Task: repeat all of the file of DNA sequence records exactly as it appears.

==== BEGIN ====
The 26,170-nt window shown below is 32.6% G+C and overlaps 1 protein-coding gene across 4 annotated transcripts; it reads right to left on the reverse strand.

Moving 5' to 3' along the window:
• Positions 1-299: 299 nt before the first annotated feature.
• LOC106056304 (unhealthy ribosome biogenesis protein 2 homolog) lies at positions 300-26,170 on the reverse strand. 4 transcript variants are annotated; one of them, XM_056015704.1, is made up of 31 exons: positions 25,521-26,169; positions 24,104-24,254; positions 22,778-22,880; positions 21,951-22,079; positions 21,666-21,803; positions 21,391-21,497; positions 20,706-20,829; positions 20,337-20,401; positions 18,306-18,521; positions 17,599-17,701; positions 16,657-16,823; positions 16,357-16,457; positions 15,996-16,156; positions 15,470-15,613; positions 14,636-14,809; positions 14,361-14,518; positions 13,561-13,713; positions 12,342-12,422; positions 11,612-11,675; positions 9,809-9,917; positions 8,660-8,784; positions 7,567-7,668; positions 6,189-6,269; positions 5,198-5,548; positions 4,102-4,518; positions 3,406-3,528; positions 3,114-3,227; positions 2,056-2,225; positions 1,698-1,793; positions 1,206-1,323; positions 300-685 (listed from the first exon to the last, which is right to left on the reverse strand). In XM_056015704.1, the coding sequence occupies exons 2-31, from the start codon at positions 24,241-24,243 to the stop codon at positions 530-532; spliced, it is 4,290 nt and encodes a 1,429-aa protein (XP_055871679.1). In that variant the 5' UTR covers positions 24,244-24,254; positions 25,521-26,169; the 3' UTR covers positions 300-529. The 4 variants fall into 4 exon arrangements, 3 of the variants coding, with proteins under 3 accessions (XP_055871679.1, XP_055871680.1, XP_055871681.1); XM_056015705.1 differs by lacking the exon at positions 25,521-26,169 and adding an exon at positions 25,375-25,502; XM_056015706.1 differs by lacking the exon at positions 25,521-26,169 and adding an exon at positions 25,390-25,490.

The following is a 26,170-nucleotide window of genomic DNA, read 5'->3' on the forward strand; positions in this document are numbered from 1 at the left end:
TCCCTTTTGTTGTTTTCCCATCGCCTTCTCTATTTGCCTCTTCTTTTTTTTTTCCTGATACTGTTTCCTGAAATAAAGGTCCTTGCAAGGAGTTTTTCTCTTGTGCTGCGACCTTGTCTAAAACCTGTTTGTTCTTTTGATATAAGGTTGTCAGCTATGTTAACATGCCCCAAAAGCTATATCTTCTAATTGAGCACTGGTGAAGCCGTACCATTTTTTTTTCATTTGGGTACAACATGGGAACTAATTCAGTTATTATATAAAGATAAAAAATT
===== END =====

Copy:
The 26,170-nt window shown below is 32.6% G+C and overlaps 1 protein-coding gene across 4 annotated transcripts; it reads right to left on the reverse strand.

Moving 5' to 3' along the window:
• Positions 1-299: 299 nt before the first annotated feature.
• LOC106056304 (unhealthy ribosome biogenesis protein 2 homolog) lies at positions 300-26,170 on the reverse strand. 4 transcript variants are annotated; one of them, XM_056015704.1, is made up of 31 exons: positions 25,521-26,169; positions 24,104-24,254; positions 22,778-22,880; positions 21,951-22,079; positions 21,666-21,803; positions 21,391-21,497; positions 20,706-20,829; positions 20,337-20,401; positions 18,306-18,521; positions 17,599-17,701; positions 16,657-16,823; positions 16,357-16,457; positions 15,996-16,156; positions 15,470-15,613; positions 14,636-14,809; positions 14,361-14,518; positions 13,561-13,713; positions 12,342-12,422; positions 11,612-11,675; positions 9,809-9,917; positions 8,660-8,784; positions 7,567-7,668; positions 6,189-6,269; positions 5,198-5,548; positions 4,102-4,518; positions 3,406-3,528; positions 3,114-3,227; positions 2,056-2,225; positions 1,698-1,793; positions 1,206-1,323; positions 300-685 (listed from the first exon to the last, which is right to left on the reverse strand). In XM_056015704.1, the coding sequence occupies exons 2-31, from the start codon at positions 24,241-24,243 to the stop codon at positions 530-532; spliced, it is 4,290 nt and encodes a 1,429-aa protein (XP_055871679.1). In that variant the 5' UTR covers positions 24,244-24,254; positions 25,521-26,169; the 3' UTR covers positions 300-529. The 4 variants fall into 4 exon arrangements, 3 of the variants coding, with proteins under 3 accessions (XP_055871679.1, XP_055871680.1, XP_055871681.1); XM_056015705.1 differs by lacking the exon at positions 25,521-26,169 and adding an exon at positions 25,375-25,502; XM_056015706.1 differs by lacking the exon at positions 25,521-26,169 and adding an exon at positions 25,390-25,490.

The following is a 26,170-nucleotide window of genomic DNA, read 5'->3' on the forward strand; positions in this document are numbered from 1 at the left end:
TCCCTTTTGTTGTTTTCCCATCGCCTTCTCTATTTGCCTCTTCTTTTTTTTTTCCTGATACTGTTTCCTGAAATAAAGGTCCTTGCAAGGAGTTTTTCTCTTGTGCTGCGACCTTGTCTAAAACCTGTTTGTTCTTTTGATATAAGGTTGTCAGCTATGTTAACATGCCCCAAAAGCTATATCTTCTAATTGAGCACTGGTGAAGCCGTACCATTTTTTTTTCATTTGGGTACAACATGGGAACTAATTCAGTTATTATATAAAGATAAAAAATT